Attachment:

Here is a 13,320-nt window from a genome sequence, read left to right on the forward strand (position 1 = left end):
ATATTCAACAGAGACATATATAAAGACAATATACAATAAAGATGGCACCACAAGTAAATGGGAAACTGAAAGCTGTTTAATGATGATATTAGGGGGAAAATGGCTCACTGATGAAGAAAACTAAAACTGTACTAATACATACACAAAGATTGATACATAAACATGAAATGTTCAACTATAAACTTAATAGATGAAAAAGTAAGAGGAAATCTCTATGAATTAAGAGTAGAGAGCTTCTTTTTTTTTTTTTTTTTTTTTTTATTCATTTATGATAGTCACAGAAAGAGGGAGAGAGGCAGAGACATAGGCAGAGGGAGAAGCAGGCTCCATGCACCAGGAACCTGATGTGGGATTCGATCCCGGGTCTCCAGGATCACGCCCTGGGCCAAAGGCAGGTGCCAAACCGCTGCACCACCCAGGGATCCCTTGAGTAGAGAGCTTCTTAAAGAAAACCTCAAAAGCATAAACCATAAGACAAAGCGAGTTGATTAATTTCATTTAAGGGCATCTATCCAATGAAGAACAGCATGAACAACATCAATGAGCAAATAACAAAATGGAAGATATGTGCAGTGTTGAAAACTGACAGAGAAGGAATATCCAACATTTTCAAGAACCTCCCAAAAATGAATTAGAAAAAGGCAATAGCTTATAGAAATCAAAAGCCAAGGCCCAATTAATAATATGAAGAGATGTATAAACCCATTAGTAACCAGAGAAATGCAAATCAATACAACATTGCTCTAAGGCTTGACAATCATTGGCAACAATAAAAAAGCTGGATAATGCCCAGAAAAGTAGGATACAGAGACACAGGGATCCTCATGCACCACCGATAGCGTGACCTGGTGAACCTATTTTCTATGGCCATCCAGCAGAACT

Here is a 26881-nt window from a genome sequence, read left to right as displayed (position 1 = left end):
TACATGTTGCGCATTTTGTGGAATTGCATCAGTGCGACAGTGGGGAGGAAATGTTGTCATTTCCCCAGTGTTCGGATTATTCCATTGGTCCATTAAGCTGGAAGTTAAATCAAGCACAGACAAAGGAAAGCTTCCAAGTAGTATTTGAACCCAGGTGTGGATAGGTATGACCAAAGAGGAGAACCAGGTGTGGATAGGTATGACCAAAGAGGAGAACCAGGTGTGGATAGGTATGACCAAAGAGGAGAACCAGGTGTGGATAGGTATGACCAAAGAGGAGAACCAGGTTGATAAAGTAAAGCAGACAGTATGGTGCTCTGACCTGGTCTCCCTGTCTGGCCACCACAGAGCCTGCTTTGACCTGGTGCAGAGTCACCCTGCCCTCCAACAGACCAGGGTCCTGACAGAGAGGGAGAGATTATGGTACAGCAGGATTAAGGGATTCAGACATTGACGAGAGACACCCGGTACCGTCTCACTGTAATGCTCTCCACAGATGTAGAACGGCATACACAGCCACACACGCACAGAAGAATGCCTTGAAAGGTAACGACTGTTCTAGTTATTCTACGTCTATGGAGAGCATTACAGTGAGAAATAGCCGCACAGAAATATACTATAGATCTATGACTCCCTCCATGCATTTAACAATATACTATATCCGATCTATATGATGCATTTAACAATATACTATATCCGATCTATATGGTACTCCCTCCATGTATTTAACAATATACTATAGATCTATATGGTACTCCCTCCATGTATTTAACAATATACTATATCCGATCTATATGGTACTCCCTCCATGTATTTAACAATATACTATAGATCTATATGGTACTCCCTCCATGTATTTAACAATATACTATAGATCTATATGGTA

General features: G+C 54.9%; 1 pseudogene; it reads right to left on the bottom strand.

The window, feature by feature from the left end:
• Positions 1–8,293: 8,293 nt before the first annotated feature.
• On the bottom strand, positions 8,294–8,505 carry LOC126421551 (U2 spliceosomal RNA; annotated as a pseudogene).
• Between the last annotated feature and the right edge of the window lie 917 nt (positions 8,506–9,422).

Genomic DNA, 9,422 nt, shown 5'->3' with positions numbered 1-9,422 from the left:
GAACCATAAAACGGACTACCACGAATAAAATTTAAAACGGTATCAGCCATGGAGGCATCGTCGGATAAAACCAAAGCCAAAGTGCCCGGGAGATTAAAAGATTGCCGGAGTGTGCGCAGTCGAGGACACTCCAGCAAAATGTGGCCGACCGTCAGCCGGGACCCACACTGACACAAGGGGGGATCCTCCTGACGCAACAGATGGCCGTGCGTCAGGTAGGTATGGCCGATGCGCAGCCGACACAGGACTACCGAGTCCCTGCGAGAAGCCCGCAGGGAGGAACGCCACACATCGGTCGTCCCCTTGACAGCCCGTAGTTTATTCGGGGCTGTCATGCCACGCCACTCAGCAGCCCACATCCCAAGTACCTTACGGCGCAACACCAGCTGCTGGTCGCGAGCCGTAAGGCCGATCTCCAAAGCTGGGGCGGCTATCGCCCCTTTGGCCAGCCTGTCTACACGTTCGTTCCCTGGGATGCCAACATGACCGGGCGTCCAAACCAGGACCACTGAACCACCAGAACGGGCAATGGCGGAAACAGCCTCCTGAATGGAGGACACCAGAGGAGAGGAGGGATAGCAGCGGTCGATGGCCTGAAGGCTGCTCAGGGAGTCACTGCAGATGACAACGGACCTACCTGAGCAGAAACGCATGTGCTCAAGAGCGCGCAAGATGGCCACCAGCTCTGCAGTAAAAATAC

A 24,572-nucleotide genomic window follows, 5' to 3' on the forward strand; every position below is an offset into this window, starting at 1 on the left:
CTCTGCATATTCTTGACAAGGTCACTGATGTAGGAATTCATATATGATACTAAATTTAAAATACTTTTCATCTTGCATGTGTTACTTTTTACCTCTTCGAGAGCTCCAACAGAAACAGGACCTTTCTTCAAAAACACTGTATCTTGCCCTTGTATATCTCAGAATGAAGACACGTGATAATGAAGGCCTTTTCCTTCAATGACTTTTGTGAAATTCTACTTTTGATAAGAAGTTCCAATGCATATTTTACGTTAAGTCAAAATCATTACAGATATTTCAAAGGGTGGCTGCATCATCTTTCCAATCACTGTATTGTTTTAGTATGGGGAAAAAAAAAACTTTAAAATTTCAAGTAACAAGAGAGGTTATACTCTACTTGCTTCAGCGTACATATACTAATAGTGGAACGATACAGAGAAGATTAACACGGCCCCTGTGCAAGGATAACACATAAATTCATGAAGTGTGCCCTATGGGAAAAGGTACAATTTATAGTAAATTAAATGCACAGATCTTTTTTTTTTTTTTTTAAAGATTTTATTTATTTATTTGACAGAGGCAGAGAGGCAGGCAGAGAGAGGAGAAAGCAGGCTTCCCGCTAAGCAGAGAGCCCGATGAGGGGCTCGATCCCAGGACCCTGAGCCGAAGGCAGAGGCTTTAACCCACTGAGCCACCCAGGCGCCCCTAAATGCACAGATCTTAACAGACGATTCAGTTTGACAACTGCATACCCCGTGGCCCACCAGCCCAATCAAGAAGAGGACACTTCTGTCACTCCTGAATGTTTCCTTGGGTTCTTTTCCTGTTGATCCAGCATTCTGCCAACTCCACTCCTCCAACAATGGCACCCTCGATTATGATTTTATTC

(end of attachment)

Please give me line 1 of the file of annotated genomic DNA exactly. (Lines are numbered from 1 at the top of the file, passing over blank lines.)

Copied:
Here is a 13,320-nt window from a genome sequence, read left to right on the forward strand (position 1 = left end):